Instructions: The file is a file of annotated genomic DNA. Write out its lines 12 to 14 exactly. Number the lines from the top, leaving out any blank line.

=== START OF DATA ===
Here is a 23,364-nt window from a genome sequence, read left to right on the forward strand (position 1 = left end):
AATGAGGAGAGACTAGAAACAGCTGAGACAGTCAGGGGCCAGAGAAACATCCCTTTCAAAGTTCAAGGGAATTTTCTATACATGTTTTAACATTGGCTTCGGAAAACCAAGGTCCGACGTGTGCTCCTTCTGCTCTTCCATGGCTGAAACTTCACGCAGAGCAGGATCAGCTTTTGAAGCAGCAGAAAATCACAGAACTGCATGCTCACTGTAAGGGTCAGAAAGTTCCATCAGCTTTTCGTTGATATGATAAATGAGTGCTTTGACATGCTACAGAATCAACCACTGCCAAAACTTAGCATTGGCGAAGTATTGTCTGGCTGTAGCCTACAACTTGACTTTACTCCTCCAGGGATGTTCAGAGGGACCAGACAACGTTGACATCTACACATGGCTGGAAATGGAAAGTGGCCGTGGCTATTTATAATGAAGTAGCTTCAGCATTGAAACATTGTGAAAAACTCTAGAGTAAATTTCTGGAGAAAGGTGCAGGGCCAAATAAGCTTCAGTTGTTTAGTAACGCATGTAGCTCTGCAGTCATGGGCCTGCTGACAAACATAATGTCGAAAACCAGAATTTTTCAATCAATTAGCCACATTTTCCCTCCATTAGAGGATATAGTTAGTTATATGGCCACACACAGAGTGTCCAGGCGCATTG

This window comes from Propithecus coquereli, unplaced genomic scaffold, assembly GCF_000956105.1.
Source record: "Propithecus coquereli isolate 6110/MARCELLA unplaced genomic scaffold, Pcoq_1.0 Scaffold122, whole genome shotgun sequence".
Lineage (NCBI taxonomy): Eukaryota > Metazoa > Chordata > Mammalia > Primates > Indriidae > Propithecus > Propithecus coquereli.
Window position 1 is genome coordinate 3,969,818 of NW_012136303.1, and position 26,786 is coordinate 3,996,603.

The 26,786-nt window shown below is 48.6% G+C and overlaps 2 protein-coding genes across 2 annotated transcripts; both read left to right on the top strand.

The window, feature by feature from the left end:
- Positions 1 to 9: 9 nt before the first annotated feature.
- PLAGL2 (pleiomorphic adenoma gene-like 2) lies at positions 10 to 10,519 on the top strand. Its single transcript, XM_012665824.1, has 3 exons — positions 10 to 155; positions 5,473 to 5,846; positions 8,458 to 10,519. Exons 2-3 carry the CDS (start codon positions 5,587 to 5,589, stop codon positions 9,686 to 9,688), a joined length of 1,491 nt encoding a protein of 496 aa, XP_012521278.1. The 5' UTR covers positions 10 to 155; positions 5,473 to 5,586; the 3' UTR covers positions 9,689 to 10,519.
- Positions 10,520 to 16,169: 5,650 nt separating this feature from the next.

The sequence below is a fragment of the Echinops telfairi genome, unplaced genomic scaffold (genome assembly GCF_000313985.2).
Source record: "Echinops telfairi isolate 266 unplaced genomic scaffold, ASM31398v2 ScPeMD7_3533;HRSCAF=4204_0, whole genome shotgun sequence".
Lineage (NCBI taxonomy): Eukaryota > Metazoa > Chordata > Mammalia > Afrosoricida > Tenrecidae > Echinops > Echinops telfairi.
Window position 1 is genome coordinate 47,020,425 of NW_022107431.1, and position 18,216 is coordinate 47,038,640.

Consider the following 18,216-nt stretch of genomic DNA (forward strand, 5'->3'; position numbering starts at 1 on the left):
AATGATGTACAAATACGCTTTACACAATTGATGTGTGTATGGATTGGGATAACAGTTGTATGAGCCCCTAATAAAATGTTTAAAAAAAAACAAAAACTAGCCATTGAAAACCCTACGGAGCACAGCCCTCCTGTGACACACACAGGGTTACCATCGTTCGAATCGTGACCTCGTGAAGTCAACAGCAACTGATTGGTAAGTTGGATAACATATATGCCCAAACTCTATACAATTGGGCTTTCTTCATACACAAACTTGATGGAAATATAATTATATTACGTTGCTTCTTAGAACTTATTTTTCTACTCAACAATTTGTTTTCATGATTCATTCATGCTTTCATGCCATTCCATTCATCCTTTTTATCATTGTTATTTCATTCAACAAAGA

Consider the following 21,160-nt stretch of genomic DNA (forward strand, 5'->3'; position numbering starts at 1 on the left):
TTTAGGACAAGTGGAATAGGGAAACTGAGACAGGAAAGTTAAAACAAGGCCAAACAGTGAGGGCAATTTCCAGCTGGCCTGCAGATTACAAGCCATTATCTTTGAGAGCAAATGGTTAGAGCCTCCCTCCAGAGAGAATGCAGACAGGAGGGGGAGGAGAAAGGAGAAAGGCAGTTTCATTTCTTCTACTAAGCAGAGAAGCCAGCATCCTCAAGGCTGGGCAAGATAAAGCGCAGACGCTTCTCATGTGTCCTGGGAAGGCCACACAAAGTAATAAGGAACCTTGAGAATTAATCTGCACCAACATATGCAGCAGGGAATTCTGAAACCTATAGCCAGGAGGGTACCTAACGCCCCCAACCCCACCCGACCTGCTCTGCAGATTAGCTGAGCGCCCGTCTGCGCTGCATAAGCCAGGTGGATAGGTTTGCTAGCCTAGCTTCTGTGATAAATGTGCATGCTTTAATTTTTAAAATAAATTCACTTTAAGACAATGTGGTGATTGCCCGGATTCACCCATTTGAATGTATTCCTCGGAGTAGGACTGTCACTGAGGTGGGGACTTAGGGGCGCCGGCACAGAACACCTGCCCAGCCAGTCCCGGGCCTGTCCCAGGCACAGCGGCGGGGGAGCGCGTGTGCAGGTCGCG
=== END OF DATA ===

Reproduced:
The sequence below is a fragment of the Echinops telfairi genome, unplaced genomic scaffold (genome assembly GCF_000313985.2).
Source record: "Echinops telfairi isolate 266 unplaced genomic scaffold, ASM31398v2 ScPeMD7_3533;HRSCAF=4204_0, whole genome shotgun sequence".
Lineage (NCBI taxonomy): Eukaryota > Metazoa > Chordata > Mammalia > Afrosoricida > Tenrecidae > Echinops > Echinops telfairi.